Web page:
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Re: Why is querySelector much slower?

From: Glen Huang <curvedmark@gmail.com>
Date: Tue, 28 Apr 2015 11:27:51 +0800
Cc: public-webapps <public-webapps@w3.org>
Message-Id: <9AF27EB5-BB94-4A76-AB2E-1B7DCF706A4B@gmail.com>
To: Boris Zbarsky <bzbarsky@MIT.EDU>
Thank you for the sample code. It's very helpful.

When you say "var node = list[0];" walks the DOM until the first item is found, do you mean it only happens under the condition that some previous code has changed the DOM structure? If not, the returned list object will be marked as up-to-day, and accessing the first element is very cheap? I ask because in the first paragraph you said the returned list and returned first element is probably precomputed.

Also, this is my mental model after reading your explanation, I wonder if that's correct:

After UA has parsed html, it caches a hash table of elements with class names (also all element with ids, all elements with tag names, etc in different hash tables), keyed under the class names. When getElementsByClassName() is called, and the DOM hasn't been modified, it simply creates a list of elements with that class name from the hash table. When the first element is accessed from that list, and the DOM still isn't modified, the element is returned directly.

The hash table is kept in sync with the DOM when it's modified. And if the DOM is changed after the list is returned but before it's accessed, the list will be masked as dirty, and accessing its element will walk the DOM (and mark the list as partially updated after that).

Is this description correct?

And the final question:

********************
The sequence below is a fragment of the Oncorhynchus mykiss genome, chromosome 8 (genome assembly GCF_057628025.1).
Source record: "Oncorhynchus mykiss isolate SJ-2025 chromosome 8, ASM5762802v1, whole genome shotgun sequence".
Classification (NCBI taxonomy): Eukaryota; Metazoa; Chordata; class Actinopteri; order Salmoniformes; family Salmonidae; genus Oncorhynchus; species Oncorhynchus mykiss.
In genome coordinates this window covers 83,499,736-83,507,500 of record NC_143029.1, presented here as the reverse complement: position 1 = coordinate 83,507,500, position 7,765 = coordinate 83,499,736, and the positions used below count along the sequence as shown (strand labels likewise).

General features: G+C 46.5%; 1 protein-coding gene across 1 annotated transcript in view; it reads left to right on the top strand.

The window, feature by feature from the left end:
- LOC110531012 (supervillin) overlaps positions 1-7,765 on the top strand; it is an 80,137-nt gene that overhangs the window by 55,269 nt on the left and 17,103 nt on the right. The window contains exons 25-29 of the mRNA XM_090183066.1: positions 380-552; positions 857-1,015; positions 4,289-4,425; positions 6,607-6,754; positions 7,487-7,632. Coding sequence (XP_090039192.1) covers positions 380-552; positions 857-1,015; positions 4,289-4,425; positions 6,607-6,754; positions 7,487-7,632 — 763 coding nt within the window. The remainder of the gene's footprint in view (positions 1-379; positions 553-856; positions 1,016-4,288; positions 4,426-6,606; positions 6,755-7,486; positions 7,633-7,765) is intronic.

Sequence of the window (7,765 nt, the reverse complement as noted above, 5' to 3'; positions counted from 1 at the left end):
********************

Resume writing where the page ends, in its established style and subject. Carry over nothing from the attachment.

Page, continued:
Why can't querySelector benefit from these hash tables? I currently feel the urge to optimize it myself by overriding it with a custom function which will parse the passed selector, and if it's a simple selector like "div", ".class", "#id", call the corresponding getElement*() function instead. Why can't UAs perform this for us?

If my mental model is correct, it's simpler than getElement*() from an UA's point of view. It simply needs to lookup the first matching element from the hash table and return it, no need to return a list and mark it as clean or dirty any more. The only price it  pays is parsing the selector.

Is it because authors don't use querySelector often enough that UAs aren't interested in optimizing it?

> On Apr 27, 2015, at 9:51 PM, Boris Zbarsky <bzbarsky@MIT.EDU> wrote:
> 
> On 4/27/15 4:57 AM, Glen Huang wrote:
>> Intuitively, querySelector('.class') only needs to find the first
>> matching node, whereas getElementsByClassName('.class')[0] needs to find
>> all matching nodes
> 
> Not true; see below.
> 
>> and then return the first. The former should be a lot
>> quicker than the latter. Why that's not the case?
>> 
>> See http://jsperf.com/queryselectorall-vs-getelementsbytagname/119 for
>> the test
> 
> All getElementsByClassName(".foo") has to do in a microbenchmark like this is look up a cached list (probably a single hashtable lookup) and return its first element (likewise precomputed, unless you're modifying the DOM in ways that would affect the list).  It doesn't have to walk the tree at all.
> 
> querySelector(".foo"), on the other hand, probably walks the tree at the moment in implementations.
> 
> Also, back to the "not true" above: since the list returned by getElementsBy* is live and periodically needs to be recomputed anyway, and since grabbing just its first element is a common usage pattern, Gecko's implementation is actually lazy (see https://bugzilla.mozilla.org/show_bug.cgi?id=104603#c0 for the motivation): it will only walk as much of the DOM as needed to reply to the query being made.  So for example:
> 
>  // Creates a list object, doesn't do any walking of the DOM, marks
>  // object as dirty and returns it.
>  var list = document.getElementsByClassName(".foo");
> 
>  // Walks the DOM until it finds the first element of the list, marks
>  // the list as "partially updated", and returns that first element.
>  var node = list[0];
> 
>  // Marks the list as dirty again, since the set of nodes it matches
>  // has changed
>  document.documentElement.className = "foo";
> 
> I can't speak for what other UAs here, but the assumption that getElementsByClassName('.class')[0] needs to find all matching nodes is just not true in Gecko.
> 
> -Boris
Received on Tuesday, 28 April 2015 03:28:26 UTC

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